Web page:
From the collection And Don’t Come Back, 2021.
Quibbling Strangers Confuse the Hydrangea
does not rhyme with
I puzzle out how it could:
high drain jer?
unless of course we’re saying
stran juh for stranger? Oh my head.
I don’t care what the rhyme book says
it comes from England
I don’t. Not ever in my life
do hydrangea and stranger even associate
hold hands and skip down the sound-alike street
and by the way, look
at this nice hydrangea outside my back door
(say high dran juh –
like we do here where this one is planted –
high dran juh)
I especially love the time of year
when it blossoms pale green to pink
although I’m very partial to
its rusty purple season as well –
never a stranger
15 thoughts on “Quibbling Strangers Confuse the Hydrangea”
You hooked me with the title. This made me laugh. Yes, some of those rhyme sites come up with words that would never rhyme to me either.
This poem came about because I have a Penguin rhyming book, so it does things the British way, something I finally figured out with this actual pair of words that were presented as rhyming. Yes, to British English speakers who put er at words we say a to, but not to me. OMG, I had some fun with that book after that looking for other differences.
It is fun to look through books of words.
When I was young if we had run out of library books I used to read our encyclopedias and our dictionary. Probably twice a week I did a session. We ran out of books a lot, I read fast.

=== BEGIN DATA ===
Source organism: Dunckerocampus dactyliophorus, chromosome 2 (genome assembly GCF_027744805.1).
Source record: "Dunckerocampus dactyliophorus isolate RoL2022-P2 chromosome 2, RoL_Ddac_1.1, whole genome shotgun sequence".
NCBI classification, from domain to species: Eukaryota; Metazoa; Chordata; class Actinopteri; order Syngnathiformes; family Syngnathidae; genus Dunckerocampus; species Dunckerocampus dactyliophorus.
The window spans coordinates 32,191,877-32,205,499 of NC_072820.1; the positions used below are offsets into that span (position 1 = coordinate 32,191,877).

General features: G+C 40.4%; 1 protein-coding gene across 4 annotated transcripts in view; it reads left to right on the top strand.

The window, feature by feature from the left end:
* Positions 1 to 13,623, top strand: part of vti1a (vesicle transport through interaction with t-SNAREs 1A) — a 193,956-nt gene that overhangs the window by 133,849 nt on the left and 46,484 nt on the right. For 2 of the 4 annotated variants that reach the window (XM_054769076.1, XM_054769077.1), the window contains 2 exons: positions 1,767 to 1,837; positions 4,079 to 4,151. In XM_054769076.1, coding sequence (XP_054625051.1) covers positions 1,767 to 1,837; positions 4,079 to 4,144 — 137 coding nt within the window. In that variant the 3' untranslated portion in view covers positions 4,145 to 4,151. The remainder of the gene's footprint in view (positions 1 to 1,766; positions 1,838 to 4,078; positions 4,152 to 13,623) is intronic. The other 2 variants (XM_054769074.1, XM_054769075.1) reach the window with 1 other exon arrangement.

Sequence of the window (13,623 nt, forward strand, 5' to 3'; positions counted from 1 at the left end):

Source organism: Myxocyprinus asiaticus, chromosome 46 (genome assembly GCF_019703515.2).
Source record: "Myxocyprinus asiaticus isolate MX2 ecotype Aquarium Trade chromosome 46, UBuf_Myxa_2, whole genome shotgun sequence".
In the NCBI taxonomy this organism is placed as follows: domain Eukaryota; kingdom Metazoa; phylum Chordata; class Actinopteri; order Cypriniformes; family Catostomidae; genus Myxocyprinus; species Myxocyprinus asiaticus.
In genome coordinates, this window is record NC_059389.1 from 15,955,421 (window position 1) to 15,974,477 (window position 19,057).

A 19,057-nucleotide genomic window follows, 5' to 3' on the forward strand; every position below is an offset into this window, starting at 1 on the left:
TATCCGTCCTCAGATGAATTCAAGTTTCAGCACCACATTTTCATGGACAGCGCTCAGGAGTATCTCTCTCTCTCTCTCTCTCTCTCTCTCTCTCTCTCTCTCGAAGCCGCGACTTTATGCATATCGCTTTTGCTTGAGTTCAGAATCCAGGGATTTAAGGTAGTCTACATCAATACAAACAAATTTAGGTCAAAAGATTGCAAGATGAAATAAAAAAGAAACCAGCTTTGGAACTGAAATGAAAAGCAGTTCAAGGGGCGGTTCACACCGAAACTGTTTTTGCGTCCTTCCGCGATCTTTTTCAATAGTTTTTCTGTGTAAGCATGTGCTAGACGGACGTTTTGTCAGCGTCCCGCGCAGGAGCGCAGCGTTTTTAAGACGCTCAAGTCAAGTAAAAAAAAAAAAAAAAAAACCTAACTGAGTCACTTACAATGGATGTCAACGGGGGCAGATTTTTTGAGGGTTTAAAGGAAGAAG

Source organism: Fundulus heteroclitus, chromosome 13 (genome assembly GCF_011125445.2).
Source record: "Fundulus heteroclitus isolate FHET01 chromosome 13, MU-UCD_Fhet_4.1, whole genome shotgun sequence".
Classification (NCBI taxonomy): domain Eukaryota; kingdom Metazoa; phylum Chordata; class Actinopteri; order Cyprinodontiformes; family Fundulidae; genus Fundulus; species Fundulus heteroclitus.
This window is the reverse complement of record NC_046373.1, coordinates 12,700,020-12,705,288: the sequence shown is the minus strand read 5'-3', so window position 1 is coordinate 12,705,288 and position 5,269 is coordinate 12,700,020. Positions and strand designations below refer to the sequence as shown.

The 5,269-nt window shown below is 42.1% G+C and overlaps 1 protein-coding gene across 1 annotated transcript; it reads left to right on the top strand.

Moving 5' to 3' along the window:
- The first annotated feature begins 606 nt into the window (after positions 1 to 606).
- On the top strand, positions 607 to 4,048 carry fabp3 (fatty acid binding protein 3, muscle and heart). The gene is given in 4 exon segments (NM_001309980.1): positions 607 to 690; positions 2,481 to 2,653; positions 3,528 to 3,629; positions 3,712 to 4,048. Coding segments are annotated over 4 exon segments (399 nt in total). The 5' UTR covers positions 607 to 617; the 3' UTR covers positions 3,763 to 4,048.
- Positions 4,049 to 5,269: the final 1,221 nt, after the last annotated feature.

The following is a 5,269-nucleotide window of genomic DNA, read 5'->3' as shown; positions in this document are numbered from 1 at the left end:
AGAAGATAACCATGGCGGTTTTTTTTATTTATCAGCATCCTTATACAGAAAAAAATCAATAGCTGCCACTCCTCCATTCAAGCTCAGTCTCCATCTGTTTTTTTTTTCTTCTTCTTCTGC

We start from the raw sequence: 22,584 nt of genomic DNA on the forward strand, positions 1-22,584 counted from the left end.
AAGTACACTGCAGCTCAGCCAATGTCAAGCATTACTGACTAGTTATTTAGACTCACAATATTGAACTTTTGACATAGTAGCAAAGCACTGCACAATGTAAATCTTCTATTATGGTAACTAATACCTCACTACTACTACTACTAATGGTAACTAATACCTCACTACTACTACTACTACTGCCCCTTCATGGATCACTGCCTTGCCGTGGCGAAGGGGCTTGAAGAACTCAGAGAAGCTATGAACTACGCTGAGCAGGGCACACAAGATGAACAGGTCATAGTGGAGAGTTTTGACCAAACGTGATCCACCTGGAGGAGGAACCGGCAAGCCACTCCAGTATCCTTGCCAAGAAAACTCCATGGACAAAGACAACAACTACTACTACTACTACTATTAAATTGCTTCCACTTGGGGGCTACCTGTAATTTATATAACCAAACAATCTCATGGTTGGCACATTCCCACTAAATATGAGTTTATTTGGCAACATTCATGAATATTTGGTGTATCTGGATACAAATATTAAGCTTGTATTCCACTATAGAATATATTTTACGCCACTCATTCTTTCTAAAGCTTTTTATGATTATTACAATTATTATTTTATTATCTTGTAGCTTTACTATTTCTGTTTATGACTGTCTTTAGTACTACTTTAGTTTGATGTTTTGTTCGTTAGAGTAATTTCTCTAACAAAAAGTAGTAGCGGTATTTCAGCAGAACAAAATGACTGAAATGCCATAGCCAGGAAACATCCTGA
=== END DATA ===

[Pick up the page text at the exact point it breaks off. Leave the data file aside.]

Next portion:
I liked to read the encyclopedias, too. And sometimes our family played “the dictionary game” where you tried to guess the correct definition of a word.
This is wonderful. Rhymes are so tied to accents. They don’t rhyme for me either but I liker the sound of them together. And I love hydrangeas in and if themselves. (K)
I got started on this from my Penguin rhyming book which is of course doing things the British English way. Oh so confusing to me this pairing of these two words, until I realized why (my avid reading of British crime fiction for decades has clued me in to the er vs a ending being the same sound to them but not to us in the US). It’s intriguing to me, just what you said, people’s accents, expecially since I have lived most of my life in a placd where my accent marks me as not being from the area.
Yes the Philadelphia accent is quite distinctive. Much like the one from Baltimore (Ballmur) where I lived some of my adolescent years.
I’ve never picked up the accent here except for some words, I guess, but I have taken the rhythms of the speech all right. Or maybe I was already doing it when I came and just found that I fit in (unlike in Tennessee, I was always running people down with my in your face style there).
This struck a chord with me! And it made me laugh… a complete win in my book!
This poem made me chuckle as I thought to myself, when reading the opening lines, that I can think of people for whom those two words would rhyme – one of them being my husband – and then further down the poem you mentioned the explanation for my thought because my husband has an English RP accent. They don’t remotely rhyme for me with my Scottish accent. Incidentally, one of my sisters has a sort of phobia about hydrangeas. She associates them with death and decay.
Now that is interesting about your sister. I wonder why she thinks this. I don’t believe they are traditionally associated in this way?
I don’t believe it is a tradition or superstition either. She has found them creepy since childhood so even she has no idea. My theory is that it is because of the way they decay around the edges and the way the colour fades over time. It’s a sort of slow process of them wilting. But who knows! Our youngest brother has a sunflower phobia and we have no idea where that came from either.
This is interesting. You do wonder what incident or reason however far back started this lifelong fear.
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